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Welcome to the Kenneth Spencer Research Library blog! As the special collections and archives library at the University of Kansas, Spencer is home to remarkable and diverse collections of rare and unique items. Explore the blog to learn about the work we do and the materials we collect.

Deconstructed Book

January 4th, 2013

Sometimes deterioration can be a useful tool for discovering how a book was made. This example, in poor condition, allows us to see how the book’s boards were constructed. Rather than one piece of wood or paperboard, the boards are made from layers of stiff paper glued together with starch paste. Each board is comprised of twelve layers of “printer’s waste,” or discarded pages from other books available for use by the bookbinder. The printed pages used were printed in both black and red ink, probably dating from a 15th century bible.

Image of MS B38: open to see insides Photograph of MS B38: (later) title page for manuscript

Photograph of MS B38: open to show layers of board

Andreas Fabricius. Chemnicensis. [Germany?, 1549?]. [Bound with printed work: Joachim Camerius, 1500-1574 . Capita pietatis et religionis Christianae versibus Graecis comprehensa ad institutionem puerilem […], Lipsiae: V. Papa, 1547]. Call number: MS B38. Left: binding open to see the book’s insides; Right: title page for the manuscript; Bottom: book open to show the layers of board.  Click images to enlarge.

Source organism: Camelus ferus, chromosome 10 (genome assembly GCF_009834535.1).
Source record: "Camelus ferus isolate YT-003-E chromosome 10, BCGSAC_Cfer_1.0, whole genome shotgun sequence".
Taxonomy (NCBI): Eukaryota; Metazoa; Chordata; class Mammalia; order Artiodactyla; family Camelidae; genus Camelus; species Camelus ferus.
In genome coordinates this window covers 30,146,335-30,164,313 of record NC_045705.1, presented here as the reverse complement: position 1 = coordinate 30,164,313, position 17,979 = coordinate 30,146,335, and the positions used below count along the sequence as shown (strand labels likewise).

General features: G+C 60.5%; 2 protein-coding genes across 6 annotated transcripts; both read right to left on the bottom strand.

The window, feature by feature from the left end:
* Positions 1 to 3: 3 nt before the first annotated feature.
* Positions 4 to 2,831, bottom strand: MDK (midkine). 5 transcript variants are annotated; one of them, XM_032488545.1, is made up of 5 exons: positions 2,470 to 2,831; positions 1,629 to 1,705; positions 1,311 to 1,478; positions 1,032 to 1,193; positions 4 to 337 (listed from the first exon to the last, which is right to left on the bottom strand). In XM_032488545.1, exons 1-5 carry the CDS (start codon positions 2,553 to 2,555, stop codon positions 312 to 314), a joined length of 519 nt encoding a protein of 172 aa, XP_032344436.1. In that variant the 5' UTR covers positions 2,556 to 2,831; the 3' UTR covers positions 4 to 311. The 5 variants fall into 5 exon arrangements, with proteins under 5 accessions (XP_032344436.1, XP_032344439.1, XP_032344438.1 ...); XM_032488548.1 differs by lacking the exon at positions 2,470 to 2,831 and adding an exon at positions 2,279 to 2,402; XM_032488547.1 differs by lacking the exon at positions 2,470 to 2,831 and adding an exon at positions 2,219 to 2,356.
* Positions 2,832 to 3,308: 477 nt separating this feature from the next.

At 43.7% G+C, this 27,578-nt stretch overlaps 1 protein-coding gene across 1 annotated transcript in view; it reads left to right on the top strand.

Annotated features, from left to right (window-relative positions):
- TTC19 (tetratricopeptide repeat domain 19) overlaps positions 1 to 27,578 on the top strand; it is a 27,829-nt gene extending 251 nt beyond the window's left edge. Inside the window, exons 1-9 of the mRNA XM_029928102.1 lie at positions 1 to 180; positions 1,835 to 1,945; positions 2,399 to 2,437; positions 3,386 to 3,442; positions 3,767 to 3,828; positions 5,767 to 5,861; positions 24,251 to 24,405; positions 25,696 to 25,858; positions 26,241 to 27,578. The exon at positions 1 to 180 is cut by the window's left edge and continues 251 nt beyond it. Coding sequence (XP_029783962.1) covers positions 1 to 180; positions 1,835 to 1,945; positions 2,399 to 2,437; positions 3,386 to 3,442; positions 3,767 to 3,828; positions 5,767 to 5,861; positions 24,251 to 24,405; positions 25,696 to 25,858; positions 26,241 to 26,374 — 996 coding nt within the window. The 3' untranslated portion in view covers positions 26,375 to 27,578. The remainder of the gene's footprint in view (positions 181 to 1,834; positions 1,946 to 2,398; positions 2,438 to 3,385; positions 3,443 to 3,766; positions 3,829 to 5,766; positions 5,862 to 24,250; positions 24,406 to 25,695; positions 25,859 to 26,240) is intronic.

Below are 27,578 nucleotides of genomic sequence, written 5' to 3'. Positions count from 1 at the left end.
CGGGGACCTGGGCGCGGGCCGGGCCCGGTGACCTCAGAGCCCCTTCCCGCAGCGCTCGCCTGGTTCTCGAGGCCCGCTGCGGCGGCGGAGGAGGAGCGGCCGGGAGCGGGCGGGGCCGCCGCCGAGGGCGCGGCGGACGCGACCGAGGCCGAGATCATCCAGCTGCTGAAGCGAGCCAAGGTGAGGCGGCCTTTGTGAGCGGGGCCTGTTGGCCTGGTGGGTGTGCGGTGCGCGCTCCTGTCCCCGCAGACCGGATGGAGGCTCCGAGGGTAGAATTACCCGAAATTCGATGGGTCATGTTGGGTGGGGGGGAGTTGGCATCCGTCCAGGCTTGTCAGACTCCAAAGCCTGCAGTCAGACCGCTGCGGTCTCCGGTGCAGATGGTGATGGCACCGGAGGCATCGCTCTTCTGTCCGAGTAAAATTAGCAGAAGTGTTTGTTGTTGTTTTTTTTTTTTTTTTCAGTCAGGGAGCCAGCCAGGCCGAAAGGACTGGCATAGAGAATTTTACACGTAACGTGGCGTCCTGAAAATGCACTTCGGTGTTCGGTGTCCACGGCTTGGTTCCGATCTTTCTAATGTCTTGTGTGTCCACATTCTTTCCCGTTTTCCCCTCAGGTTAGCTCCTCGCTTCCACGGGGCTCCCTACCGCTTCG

The tooled pigskin cover is detached, allowing us to see how the book was sewn on three pairs of linen cords. The cord ends were frayed out and glued to the outside of the “boards.” Linen cords were used as a core to sew on decorative endbands at the head and tail (top and bottom) of the spine.

Photograph of MS B38: tooled pigskin binding Photograph of MS 38: detail of frayed cords

Left: the book’s tooled pigskin cover; Right: detail of frayed cords.  Click images to enlarge.

The text of this book is a combination of printed and manuscript pages. The subject appears to be a handbook of logic, grammar, and rhetoric. It is a true composite object!

Click on the thumbnails below for additional  images:

Photograph of MS B38: detail of paper for board Photograph of MS B38: close-up open to see the spine

Whitney Baker
Head, Conservation Services

Note: For more detailed information regarding the contents of this volume, please see entry M115 in A Checklist of Medieval Manuscripts in the Department of Special Collections at the Kenneth Spencer Research Library (Revised edition, 1996), which is available in the library’s reading room.